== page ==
Gluons are bosons, they have spin one and are mediators of the strong force. They have mass 0 and there is no weak interaction vertex with a gluon.
The extract is talking of the Higgs field, not the Higgs boson. A field in physics is
A field is a physical quantity that has a value for each point in space and time at that point.
The Higgs field permeates all space and is distinct from the Higgs boson. It is the field that gives the mass to the Z and W when the electroweak symmetry is broken. Symmetry is broken at every point is space and time ( the mexican hat ) that describes the field at each point.
The Higgs boson is a particle that appears because of the group structure of the Standard Model, and is on par with all the other particles.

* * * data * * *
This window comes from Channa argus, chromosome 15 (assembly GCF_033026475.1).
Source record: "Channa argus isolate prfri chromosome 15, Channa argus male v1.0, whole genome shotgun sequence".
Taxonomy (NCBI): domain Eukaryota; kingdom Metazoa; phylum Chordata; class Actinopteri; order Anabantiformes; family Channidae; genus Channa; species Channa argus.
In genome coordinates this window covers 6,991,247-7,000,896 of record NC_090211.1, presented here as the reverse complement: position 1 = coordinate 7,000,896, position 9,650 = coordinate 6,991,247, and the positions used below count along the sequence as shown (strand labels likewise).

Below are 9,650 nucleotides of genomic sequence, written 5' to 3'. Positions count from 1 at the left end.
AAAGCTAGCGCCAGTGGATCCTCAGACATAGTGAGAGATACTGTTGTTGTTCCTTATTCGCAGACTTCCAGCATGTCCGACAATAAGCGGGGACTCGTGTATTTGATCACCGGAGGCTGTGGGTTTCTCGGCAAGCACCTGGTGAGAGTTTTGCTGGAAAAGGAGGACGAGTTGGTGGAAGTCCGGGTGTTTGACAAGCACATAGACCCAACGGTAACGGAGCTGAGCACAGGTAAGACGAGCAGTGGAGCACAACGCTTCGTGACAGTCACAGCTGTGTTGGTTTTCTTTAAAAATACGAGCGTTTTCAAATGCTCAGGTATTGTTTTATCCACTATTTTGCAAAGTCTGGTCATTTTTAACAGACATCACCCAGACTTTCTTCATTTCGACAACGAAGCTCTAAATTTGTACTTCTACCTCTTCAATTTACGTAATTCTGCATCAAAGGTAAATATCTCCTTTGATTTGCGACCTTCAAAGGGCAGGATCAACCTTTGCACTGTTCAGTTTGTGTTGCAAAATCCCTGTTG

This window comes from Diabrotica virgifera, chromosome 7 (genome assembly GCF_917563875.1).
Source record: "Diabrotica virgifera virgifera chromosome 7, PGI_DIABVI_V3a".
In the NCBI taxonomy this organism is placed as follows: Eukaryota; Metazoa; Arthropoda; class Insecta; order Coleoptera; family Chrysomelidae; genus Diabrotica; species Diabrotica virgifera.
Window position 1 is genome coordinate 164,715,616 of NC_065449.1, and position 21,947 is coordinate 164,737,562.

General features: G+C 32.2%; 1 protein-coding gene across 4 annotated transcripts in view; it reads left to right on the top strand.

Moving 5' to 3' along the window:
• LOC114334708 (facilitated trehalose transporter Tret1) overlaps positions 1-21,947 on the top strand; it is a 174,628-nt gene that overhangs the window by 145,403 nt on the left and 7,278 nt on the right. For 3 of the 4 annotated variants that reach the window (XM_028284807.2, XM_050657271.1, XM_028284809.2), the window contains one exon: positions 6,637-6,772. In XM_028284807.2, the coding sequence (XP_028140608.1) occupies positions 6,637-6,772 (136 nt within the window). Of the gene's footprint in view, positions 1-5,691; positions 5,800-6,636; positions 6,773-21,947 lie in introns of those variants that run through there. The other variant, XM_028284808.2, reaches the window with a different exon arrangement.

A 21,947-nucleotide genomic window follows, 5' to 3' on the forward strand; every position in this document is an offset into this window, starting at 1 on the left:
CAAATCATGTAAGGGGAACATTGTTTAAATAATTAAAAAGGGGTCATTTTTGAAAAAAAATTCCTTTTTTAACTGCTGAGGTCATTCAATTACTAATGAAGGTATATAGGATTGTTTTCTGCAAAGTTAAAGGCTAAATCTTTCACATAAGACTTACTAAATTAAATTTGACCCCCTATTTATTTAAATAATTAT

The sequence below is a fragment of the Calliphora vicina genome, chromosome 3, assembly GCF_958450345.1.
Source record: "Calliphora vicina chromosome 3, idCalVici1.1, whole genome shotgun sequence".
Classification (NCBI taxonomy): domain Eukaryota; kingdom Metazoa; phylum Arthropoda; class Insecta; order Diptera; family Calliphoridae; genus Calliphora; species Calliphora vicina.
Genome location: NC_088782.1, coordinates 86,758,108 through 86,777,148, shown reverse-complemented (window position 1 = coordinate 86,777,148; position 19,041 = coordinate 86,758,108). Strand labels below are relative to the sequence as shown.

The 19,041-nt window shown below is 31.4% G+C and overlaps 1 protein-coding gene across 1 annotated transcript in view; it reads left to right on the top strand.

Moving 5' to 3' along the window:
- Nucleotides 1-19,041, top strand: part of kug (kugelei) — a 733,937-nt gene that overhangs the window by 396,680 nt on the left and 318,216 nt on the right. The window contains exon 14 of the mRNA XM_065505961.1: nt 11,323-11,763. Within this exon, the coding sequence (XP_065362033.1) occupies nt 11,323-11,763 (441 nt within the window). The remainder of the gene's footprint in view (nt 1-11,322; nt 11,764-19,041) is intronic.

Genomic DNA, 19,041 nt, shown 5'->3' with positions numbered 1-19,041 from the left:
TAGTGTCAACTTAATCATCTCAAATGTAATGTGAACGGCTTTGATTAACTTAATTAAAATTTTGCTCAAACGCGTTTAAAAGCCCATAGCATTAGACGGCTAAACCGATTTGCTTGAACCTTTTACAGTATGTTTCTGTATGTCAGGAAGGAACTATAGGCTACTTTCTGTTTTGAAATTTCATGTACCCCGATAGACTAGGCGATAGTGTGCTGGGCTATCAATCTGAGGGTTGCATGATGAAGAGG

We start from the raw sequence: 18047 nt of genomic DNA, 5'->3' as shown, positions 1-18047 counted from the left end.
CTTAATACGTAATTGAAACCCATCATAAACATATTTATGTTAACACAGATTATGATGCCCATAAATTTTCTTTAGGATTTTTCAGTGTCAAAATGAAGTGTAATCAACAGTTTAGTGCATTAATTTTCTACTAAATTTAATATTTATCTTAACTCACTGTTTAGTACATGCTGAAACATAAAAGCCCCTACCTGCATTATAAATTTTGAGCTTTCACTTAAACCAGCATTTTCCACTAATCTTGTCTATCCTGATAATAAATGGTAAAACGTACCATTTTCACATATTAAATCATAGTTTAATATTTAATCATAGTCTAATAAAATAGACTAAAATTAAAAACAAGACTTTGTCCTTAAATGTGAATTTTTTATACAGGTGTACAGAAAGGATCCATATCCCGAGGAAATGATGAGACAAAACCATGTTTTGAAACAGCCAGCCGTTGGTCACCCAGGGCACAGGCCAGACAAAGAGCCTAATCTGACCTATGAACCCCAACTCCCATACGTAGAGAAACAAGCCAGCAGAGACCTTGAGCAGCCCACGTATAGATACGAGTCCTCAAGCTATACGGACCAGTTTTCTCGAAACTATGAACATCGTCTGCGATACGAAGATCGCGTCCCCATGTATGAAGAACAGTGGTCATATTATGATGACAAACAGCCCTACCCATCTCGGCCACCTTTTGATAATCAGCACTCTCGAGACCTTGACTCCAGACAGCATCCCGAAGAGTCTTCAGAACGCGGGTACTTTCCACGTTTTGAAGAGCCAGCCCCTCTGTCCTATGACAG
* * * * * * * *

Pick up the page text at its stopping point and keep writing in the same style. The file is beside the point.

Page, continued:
It is the Higgs field that gives mass to the particles of the theory which have electroweak vertices ( interactions) and to the Higgs boson itself. .
edit after comments.
Note that the Higgs field gives masses to elementary particles. If you see that they are massive in the table it means they have weak interaction vertices and the Higgs breaking of symmetry raises them from the zero mass they would have had before breaking.
These are the particles that build up all matter
The electrons appear in the atoms, the quarks are always bound and appear according to the rules of SU(3) color. The three quarks that compose a proton, for example , exist in a tight "bag" exchanging gluons with each other, and the gluons exchange gluons with each other etc. in a "soup" of contained interactions that can be computed or approximated. This means that there are binding energies and invariant masses between all these constituents that give the mass we measure for the proton, while the central three quarks have very small masses as you can see in the table ( or go to the link for enlargement). This is due to special relativity that reigns at these dimensions and energies.
The quarks do have electroweak vertices in interacting with leptons , a simple example neutron decay: